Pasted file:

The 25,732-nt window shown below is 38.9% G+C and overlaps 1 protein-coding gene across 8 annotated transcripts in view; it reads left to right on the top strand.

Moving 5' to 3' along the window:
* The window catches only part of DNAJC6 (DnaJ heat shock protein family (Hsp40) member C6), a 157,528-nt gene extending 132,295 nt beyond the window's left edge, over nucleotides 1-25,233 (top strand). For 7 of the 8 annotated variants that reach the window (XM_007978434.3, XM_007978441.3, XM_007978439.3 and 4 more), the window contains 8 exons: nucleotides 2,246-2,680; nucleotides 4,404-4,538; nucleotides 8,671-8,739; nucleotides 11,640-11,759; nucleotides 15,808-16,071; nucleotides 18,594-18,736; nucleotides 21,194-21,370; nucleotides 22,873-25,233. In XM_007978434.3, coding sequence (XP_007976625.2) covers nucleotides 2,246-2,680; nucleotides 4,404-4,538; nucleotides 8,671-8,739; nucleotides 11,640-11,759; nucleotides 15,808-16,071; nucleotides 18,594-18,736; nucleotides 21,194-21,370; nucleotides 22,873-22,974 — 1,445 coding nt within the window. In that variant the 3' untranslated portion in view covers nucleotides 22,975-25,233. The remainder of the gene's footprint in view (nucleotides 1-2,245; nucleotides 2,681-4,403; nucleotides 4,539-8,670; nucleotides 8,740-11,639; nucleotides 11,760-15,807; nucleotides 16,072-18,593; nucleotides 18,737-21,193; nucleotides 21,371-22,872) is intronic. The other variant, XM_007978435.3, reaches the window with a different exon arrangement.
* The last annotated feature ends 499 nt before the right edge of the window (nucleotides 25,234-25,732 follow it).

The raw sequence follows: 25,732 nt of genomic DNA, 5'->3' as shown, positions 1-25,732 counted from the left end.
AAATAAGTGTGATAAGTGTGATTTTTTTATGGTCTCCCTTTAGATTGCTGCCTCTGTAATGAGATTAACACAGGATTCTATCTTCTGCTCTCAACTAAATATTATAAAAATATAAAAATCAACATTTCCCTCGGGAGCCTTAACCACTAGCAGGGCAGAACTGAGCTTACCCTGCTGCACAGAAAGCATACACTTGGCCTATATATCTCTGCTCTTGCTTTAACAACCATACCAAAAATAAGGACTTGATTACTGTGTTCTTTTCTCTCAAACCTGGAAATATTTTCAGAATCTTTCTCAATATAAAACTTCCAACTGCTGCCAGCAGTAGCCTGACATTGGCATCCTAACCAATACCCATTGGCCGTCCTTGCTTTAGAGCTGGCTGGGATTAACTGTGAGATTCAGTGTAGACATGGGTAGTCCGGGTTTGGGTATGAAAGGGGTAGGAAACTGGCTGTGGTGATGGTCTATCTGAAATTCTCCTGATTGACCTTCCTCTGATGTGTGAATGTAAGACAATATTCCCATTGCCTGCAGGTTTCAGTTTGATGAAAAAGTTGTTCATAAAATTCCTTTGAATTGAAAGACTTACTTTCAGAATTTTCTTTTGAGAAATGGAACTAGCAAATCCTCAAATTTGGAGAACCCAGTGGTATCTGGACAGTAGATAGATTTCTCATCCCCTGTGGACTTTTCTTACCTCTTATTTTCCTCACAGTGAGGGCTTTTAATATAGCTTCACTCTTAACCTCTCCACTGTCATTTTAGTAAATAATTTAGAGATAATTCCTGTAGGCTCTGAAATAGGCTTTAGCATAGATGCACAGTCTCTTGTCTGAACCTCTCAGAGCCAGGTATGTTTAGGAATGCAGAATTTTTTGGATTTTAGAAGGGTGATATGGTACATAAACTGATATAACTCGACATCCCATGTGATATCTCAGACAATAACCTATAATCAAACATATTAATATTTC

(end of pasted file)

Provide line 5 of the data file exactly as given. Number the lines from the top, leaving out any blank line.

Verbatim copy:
The raw sequence follows: 25,732 nt of genomic DNA, 5'->3' as shown, positions 1-25,732 counted from the left end.